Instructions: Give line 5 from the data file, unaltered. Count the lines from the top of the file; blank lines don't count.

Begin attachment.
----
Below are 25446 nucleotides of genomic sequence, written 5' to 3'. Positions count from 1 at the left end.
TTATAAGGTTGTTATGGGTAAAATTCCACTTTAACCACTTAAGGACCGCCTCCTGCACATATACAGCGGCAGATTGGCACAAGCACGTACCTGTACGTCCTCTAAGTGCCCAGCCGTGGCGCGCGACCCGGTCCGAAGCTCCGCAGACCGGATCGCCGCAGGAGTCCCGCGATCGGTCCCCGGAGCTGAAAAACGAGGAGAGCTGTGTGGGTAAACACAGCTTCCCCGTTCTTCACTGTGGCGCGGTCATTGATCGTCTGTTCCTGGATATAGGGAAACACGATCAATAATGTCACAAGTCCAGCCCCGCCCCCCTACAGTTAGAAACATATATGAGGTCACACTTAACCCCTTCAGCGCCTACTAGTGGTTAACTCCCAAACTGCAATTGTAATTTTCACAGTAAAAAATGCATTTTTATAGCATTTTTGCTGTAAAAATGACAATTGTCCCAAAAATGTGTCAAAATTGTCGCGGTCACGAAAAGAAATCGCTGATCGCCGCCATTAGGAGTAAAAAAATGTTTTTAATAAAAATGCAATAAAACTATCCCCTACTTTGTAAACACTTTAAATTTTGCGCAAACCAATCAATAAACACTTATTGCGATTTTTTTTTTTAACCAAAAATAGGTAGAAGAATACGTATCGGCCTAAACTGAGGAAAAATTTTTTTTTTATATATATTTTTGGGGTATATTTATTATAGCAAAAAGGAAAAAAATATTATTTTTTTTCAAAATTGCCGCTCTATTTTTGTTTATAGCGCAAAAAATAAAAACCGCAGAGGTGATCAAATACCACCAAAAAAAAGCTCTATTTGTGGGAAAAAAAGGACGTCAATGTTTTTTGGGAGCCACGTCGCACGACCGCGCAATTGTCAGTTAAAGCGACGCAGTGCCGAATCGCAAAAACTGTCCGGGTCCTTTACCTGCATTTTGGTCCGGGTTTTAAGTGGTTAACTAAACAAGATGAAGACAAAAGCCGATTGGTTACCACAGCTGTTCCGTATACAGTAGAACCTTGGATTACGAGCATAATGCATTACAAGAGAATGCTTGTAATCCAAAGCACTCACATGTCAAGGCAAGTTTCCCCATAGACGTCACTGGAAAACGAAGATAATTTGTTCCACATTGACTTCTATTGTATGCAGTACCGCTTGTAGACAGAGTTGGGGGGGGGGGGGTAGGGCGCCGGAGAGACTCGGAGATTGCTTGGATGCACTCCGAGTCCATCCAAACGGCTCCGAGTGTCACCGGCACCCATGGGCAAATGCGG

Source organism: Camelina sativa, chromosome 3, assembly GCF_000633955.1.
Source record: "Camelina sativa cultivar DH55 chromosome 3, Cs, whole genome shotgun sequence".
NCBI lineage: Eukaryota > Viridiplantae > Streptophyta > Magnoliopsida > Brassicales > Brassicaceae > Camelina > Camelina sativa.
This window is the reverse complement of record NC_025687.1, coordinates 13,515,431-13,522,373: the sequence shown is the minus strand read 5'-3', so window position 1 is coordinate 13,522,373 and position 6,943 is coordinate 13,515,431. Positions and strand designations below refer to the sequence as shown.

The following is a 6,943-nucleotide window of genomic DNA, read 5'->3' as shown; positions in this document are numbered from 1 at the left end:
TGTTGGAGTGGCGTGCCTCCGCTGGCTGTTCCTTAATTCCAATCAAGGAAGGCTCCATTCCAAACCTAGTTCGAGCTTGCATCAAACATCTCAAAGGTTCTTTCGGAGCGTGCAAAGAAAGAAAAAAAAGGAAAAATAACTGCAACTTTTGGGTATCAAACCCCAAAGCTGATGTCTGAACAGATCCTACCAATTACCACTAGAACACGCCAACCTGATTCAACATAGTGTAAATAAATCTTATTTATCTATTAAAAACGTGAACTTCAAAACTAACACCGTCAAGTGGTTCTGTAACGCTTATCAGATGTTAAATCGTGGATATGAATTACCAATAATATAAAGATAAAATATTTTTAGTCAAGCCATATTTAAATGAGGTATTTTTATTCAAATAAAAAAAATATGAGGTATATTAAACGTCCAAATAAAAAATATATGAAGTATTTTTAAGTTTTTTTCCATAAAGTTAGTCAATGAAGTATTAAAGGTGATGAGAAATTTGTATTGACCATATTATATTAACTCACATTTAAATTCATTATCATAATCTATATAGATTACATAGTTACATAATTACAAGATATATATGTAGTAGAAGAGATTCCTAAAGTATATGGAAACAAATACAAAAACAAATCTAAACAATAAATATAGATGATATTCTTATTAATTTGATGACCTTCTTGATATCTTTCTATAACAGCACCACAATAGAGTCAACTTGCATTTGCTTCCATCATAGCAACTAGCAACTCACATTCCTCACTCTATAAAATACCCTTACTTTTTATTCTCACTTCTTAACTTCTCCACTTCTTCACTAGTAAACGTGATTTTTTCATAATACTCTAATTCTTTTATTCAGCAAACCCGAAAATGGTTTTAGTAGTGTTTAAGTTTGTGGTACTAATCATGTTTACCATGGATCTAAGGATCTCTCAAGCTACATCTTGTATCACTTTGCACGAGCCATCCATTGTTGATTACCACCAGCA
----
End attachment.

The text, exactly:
NCBI lineage: Eukaryota > Viridiplantae > Streptophyta > Magnoliopsida > Brassicales > Brassicaceae > Camelina > Camelina sativa.